The HAVOC concept for exploring Venus with airships has been made public almost three years ago now, but the scientific publication seems to never have been cited, neither am I aware of any official information about a follow-up study. Is the concept currently completely out of focus of NASA or is it being developed further?


2 Answers 2


The project is likely abandoned without any followup in a similar vein, drawing from multiple sources.

Official project page

NASA's page for the project states explicitly:

Status: Archive


This project is no longer active.

The page seems to be up reasonably to date:

Page Last Modified: December 13, 2018

NASA Report on inflatable technology

The "Inflatable technology: using flexible materials to make large structures" report from 2019 says

The [HAVOC] study led to a proof of concept model and analysis work, but was not funded for further development

Searching NASA technical reports

Searching NASA Technical Reports for HAVOC shows only unrelated reports.

Google scholar

The original study remains uncited as per Google Scholar search the related report is cited only by the aforementioned report on inflatable technology.


This article verifies NASA's continued interest in possibly doing the HAVOC concept sometime in the future - however it evidently is not yet at the top of their priority list, because, in so many like-words from naturalnews.com:

"NASA has yet to release any dates for the concept to start."

Thus, the short answer to your question is that the idea exists inside the NASA, but currently they don't do anything to reach it, and it is unknown, if there will be a positive change ever.

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To objectively examine the future possibilities, we have to understand the decision making structures of the NASA:

Decision making is a formal process in systems engineering that takes the outcomes of the opportunity structures and makes formal agreements on the system design or system operations. There are several aspects of decision making structures the systems engineer should be cognizant and then provide input to project management to ensure an efficient information flow and limit the uncertainty in the decision-making process. Information theory provides the mathematical basis for structuring decision boards. The overlap of delegated board scopes can lead to uncertainty in the decision process and is an aspect that the systems engineer should ensure is properly structured.

What we can see here:

  1. There is a balanced, but also very bureocratic structure of different groups.
  2. Engineering arguments have an above average effect to the decisions.

Currently, 3 terraforming targets exist in the foreseeable future: the Moon, the Mars and the Venus. As we can see in the news, currently the Mars is clearly the winner, however we have no clear timeline even from the Martian colonization. Their advantages might be not so evident in the actual decision-making, particularly if we comparise to the pro-Venus arguments:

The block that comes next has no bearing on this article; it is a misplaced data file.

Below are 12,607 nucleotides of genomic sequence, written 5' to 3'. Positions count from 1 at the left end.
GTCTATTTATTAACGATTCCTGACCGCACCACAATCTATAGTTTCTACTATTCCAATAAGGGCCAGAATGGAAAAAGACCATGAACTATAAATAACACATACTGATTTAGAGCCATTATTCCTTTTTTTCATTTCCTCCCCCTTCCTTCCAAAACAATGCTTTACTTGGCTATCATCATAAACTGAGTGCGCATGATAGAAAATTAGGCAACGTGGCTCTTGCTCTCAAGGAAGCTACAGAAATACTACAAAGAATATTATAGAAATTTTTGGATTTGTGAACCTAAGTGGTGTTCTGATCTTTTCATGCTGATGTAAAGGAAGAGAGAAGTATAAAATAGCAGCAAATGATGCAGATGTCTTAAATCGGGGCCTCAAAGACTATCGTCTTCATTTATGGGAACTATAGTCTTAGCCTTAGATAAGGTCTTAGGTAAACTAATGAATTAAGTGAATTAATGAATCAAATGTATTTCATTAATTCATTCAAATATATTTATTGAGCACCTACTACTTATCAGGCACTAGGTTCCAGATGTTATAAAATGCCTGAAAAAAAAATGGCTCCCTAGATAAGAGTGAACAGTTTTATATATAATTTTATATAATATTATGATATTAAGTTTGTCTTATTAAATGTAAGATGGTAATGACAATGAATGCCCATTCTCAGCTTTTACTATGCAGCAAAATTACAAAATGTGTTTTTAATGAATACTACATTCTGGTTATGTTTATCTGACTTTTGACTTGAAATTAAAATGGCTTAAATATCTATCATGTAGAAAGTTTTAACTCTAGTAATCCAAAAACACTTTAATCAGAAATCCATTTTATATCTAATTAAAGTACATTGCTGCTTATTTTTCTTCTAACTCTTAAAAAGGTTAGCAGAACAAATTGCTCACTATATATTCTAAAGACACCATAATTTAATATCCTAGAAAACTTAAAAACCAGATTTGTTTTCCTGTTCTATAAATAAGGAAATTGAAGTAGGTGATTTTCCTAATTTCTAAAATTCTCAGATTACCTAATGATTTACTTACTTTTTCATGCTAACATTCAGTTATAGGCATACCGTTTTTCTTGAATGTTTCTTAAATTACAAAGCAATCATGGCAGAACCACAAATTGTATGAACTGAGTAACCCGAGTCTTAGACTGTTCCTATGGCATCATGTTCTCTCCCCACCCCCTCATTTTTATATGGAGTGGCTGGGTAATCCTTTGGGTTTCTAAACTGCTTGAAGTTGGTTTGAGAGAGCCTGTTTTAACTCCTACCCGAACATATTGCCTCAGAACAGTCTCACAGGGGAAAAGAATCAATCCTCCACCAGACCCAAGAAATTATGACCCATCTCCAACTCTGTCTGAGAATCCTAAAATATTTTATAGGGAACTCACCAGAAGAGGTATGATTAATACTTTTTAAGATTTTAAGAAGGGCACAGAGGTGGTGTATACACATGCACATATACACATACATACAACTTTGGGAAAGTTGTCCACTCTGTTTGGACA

Both the Moon and the Mars do not have enough of a diameter to produce sufficient gravity to hold onto any terraforming attempts of producing oxygen there, at least not on a geological timescale. It might be enough for our life, or in the predicted survival timeline of our civilization (some tens of millions years), but beside this, there are also other problems.

On Mars you weigh 0.38 your weight on Earth, and we’re not entirely sure what this would do to human health. To keep Mars residents’ bones from demineralizing, for instance, they might need to exercise inside large centrifuges every single day. Thus far, NASA and other organizations have studied effects of partial gravity to a limited extent on humans by producing Mars and lunar gravity for short periods (under a minute) during parabolic flight.

If no solution for this problem, and for the problem of the escaping atmosphere is found, then Venus remains is the only choice. For pragmatic reasons of terraforming, since its gravity is approximately the same as Earth's.

Once we have dirigibles safely orbiting just 37 miles above hot Venetian ground - the scientist onboard will not be able to resist quickly coming up with ideas on how to moderate the ground temperatures.

Then having maybe robots clean up some of the sulfuric acid in the Venetian soil. While at the same time working on ideas to introduce 21% oxygen to the ground atmosphere. Then in the dirigible labs working on new genetic strains of plants that resist any left over sulfuric acid that the robots could not completely eliminate. Once all of that has been attained - the dirigibles of Venus will probably historically be recorded as the second MayFlowers to another world.

  • $\begingroup$ Comments are not for extended discussion; this conversation has been moved to chat. $\endgroup$ Commented Apr 15, 2019 at 9:33
  • $\begingroup$ Thanks for the answer. One thing that is worrying me is that the source you cite does not provide any original/new reporting and simply referes to an older (2018) article (livescience.com/63840-nasa-humans-to-venus.html) which itself has no new reporting and refers to a NASA page for the project which states: "The project is no longer active" (sacd.larc.nasa.gov/smab/havoc) I therefore believe the project is no longer active. $\endgroup$ Commented Apr 15, 2019 at 13:56

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